Inuit, the word means “men” in the Inuit language, are traditionally subsistence hunters, living primarily from products from whales, Walrus, Caribou, Musk Oxen, Arctic Fox, Polar Bear and seals. As of 2012, a whopping 89 percent of the total population of Greenland was Inuit.
This means that there are an estimated 51,000 Inuit people living in this country, and the vast majority of them live in the southwestern corner. However, there are three distinct major Inuit groups: Inughuit, Tunumiit and Kalaallit. Approximately 10 percent of the Inuit people live in remote regions, and each group speaks its own language.
The Inuit Diet
In Greenland, about 11 percent of the residents are not Inuit. This means that the each Inuk who lives in Greenland has the potential to be exposed to new dining options, but even this has not considerably altered their traditional diet. Anthropologists and other researchers have determined that the Inuit diet has stayed mostly the same throughout the centuries, and it consists primarily of meat and fish because it is hard to gain access to vegetables and fruit in cold, remote areas.
Every culture throughout human history has developed some type of folklore, and most of these stories were meant to explain away fears about the unknown. For example, some modern Americans believe in Bigfoot, but most people are convinced that this creature does not exist.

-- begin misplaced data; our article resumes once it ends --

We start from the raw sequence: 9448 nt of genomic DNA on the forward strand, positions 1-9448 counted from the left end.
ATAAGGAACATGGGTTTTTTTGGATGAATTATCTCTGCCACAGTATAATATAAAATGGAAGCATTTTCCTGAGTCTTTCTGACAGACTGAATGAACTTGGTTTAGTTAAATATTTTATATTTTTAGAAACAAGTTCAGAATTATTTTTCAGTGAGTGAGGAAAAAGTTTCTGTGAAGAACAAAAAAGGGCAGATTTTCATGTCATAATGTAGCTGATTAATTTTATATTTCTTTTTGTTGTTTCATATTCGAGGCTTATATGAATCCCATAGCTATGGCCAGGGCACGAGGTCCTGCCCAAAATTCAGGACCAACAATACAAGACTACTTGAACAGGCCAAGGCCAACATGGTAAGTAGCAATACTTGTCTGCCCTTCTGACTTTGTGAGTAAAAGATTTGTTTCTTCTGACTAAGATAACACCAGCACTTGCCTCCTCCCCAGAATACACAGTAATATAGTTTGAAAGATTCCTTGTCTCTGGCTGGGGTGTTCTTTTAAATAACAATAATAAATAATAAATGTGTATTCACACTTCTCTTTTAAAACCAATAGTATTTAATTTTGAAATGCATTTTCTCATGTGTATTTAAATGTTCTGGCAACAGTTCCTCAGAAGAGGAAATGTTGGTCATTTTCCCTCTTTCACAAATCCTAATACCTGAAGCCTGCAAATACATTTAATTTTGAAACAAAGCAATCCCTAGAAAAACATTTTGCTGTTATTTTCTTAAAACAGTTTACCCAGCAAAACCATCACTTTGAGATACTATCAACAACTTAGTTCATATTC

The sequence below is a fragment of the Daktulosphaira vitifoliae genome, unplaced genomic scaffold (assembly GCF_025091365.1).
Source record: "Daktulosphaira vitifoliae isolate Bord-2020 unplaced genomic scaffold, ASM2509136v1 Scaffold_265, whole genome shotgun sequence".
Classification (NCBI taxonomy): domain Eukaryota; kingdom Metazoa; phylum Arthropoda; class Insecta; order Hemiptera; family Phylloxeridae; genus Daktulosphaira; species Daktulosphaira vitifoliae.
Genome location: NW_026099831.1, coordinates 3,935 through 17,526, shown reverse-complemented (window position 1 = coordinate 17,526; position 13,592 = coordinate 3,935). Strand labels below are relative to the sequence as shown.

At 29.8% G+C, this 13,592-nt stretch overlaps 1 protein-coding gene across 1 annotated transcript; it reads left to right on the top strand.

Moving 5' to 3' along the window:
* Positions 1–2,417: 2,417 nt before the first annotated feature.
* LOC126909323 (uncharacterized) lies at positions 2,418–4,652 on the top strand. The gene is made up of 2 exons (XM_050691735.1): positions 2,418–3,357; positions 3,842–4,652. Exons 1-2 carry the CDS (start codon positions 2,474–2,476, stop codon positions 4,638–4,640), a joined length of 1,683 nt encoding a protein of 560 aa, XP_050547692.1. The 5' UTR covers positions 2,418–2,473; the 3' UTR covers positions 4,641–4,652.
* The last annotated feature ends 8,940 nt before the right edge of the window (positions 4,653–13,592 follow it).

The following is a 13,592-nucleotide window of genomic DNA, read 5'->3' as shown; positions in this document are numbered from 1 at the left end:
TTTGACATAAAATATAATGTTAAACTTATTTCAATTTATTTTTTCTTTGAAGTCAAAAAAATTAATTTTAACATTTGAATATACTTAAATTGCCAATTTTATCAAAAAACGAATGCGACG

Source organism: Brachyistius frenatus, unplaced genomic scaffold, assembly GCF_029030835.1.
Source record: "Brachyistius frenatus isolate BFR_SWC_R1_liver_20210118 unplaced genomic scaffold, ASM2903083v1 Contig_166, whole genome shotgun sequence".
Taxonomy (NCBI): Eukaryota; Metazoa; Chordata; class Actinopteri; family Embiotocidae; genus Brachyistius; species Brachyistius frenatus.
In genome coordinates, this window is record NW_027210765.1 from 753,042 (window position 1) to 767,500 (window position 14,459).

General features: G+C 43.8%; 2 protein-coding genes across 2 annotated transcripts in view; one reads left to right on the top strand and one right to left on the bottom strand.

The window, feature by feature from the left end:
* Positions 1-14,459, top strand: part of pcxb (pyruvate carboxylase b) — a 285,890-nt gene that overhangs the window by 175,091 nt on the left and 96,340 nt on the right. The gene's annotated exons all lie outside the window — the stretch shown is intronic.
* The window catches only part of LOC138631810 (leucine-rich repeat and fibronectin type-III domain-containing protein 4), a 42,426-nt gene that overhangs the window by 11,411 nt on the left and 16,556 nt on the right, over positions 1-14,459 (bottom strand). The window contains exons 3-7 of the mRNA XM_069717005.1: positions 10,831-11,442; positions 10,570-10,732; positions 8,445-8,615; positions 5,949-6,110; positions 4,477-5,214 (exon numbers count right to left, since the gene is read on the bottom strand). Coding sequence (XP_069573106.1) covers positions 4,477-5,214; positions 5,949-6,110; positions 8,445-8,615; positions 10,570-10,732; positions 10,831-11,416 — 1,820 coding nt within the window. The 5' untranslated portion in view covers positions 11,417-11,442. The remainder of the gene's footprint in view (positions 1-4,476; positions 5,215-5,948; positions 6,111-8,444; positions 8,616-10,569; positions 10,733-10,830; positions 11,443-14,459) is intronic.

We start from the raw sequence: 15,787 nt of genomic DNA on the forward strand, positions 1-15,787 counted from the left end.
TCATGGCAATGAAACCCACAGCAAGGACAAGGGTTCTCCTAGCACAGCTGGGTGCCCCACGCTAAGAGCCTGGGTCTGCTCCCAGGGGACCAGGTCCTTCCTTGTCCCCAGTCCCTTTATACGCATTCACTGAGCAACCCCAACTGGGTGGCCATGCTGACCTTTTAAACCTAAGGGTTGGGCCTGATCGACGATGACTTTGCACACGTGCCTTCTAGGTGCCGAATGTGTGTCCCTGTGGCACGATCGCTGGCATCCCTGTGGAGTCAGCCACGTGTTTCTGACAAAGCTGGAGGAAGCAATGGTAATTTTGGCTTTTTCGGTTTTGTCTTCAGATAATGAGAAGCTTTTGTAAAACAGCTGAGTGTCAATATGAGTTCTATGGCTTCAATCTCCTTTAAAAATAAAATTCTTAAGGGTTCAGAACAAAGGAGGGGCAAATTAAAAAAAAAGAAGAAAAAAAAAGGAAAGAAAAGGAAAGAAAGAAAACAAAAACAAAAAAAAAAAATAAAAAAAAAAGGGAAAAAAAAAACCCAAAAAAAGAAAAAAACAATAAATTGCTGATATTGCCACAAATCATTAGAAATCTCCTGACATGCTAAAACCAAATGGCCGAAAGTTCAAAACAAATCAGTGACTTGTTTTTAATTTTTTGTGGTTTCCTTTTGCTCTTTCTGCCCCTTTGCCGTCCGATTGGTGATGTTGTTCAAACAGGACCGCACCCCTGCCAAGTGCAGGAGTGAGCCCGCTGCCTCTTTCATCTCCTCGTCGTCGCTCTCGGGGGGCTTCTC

For the ancient Inuit people, their mythological creature to fear and stand in awe of was called the Qallupilluk. This word translates into monster, and tales about its horrific actions were used to keep children from wandering far away. According to the early legends, Qallupilluk lived under the water, and this twisted mixture of a humanoid figure/monster was said to drag children to an icy grave.
Faces from the Scoresby Sund Exhibition
For those interested in experiencing the Inuit culture, the Faces from the Scoresby Sund Exhibition in Greenland provides you a winning option. The exhibition features a wide collection of intimate and moving Inuit portraits taken during the 1970s, granting visitors a closer look into the daily routines and hunting rituals of this indigenous Arctic people.
Founded by Dutch biologist Ko de Korte, who took the photographs himself while finishing his doctoral thesis in Greenland, the exhibition presents the portraits in two locations: Two thirds of the photos are in the Uummannaq Children’s Home until September 2018, while the remaining third is in Ittoqqortoormiit without an end date.
From August to October, Oceanwide Expeditions runs a variety of Scoresby Sund cruises that visit Faces of the Scoresby Sund. The exhibitions are free of charge, though only open by request. Please contact us for details.